Residence Life Policies
"Things to be Thinking about" Residence Life: Philosophies
Living in a Residence Hall
Students from many different backgrounds and cultures come together to build their "community" at Gonzaga University. There are standards of conduct for living in a residence hall. Each student is challenged to take these standards and internalize them for his or her own individual success and the success of the community. Residents will be expected to follow the guidelines for quiet hours and courtesy hours. When the actions of residents interfere with the learning environment, each member of the community is expected to challenge those actions. The Residence Hall Staff will be available to help the community maintain a good academic environment.
The standards include state and local laws regarding the possession and use of alcohol and illegal drugs, including marijuana.
Students who are contacted for violations of these community standards are subject to disciplinary action, including removal from the residence hall and other university sanctions. Refer to the 2002-2003 Gonzaga Student Handbook for more information on the standard of conduct in the residence halls. In this book, toward the back, you will find rules specific to those living on campus. In the middle of this book, you will find the Student Conduct Code. Both apply to those who will be living on campus. We encourage you to pick your copy up when you arrive from your residence hall staff members if these books are not already waiting for you on your desk when you arrive. Please spend some time browsing the rules in the two locations in this book and trying to understand the "Ethos" that Gonzaga is trying to espouse for its student body. We have designed these to both teach valuable lessons about life, and also make our complex and often compacted communities work.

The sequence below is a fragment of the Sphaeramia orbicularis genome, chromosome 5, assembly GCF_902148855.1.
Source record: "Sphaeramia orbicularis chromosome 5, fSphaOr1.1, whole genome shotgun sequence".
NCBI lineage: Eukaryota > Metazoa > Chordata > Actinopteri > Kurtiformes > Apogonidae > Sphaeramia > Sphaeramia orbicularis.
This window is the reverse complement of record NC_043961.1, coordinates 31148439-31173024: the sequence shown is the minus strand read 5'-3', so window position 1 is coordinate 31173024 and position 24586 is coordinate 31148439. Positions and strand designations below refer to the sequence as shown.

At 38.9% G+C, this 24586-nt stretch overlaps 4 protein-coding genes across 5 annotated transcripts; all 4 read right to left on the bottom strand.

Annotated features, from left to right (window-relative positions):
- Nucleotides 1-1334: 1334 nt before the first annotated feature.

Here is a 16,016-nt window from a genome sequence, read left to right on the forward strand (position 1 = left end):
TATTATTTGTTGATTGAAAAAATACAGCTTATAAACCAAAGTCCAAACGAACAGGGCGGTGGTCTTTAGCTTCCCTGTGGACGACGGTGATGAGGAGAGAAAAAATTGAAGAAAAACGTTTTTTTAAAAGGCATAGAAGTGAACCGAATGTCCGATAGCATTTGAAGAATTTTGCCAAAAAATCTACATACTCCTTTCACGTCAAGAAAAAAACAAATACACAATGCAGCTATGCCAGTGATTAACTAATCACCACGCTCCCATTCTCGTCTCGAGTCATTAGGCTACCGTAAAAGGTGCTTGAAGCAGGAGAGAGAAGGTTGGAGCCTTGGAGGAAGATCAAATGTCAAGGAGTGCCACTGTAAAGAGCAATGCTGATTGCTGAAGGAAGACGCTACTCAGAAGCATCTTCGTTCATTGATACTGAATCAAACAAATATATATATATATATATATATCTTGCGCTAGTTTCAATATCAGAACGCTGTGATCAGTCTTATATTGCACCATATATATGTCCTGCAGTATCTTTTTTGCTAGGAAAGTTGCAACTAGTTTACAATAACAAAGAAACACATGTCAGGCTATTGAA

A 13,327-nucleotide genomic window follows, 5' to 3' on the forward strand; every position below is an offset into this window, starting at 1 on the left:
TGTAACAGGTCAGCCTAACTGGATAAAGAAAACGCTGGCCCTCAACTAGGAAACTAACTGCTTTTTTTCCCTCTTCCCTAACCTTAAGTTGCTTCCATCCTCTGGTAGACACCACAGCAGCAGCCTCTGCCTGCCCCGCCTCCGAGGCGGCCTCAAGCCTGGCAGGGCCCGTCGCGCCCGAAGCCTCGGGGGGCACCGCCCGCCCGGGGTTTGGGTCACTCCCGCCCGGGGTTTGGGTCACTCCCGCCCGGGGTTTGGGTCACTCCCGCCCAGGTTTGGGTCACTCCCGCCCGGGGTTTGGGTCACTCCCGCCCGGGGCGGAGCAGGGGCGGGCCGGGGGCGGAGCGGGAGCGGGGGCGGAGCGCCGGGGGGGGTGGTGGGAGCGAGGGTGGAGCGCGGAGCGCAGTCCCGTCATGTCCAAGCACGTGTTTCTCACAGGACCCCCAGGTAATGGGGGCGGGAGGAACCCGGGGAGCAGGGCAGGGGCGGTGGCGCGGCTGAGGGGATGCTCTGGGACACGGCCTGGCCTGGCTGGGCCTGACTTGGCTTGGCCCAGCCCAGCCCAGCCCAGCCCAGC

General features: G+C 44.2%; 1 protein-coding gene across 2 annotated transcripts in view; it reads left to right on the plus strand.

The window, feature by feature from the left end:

Living Together: Roommates
Sharing a room with a total stranger, or even your best friend, is a new experience for many people. Since you may have had your own room at home, sharing a room will require you to make some adjustments. Let's be honest....probably a lot of adjustments!! You and your roommate will need to sit down early on and discuss each other's preferences.
How will you handle visitors?
What are agreeable hours to have friends over?
Are you a morning or a night person?
What type to music do you each prefer?
All of these things, and many more, need to be discussed. The most important aspect of developing a positive relationship with your roommate is effective communication. Make a commitment to talk to each other when issues or situations arise. RAsmay facilitate the roommate agreement process at the first floor meeting. We suggest you make an initial attempt to start with the above questions, perhaps over your first meal together in the dining hall. Then, we suggest you commit to have a monthly one/one meeting, perhaps over a meal or even a pizza delivered to your room to review how it's going. This would be a regular time that the two of you can communicate openly about concerns, issues, etc. And please know your Resident Assistant can be a helpful resource along the way if you want to bounce off concerns first to make sure you are not over reacting to something. Ask our R.A.s to role play it out with you if you want. But we truly think most of you will enjoy getting to know your new roommate. Many of you may become lifelong friends, even if that seems furthest from reality at your initial meeting!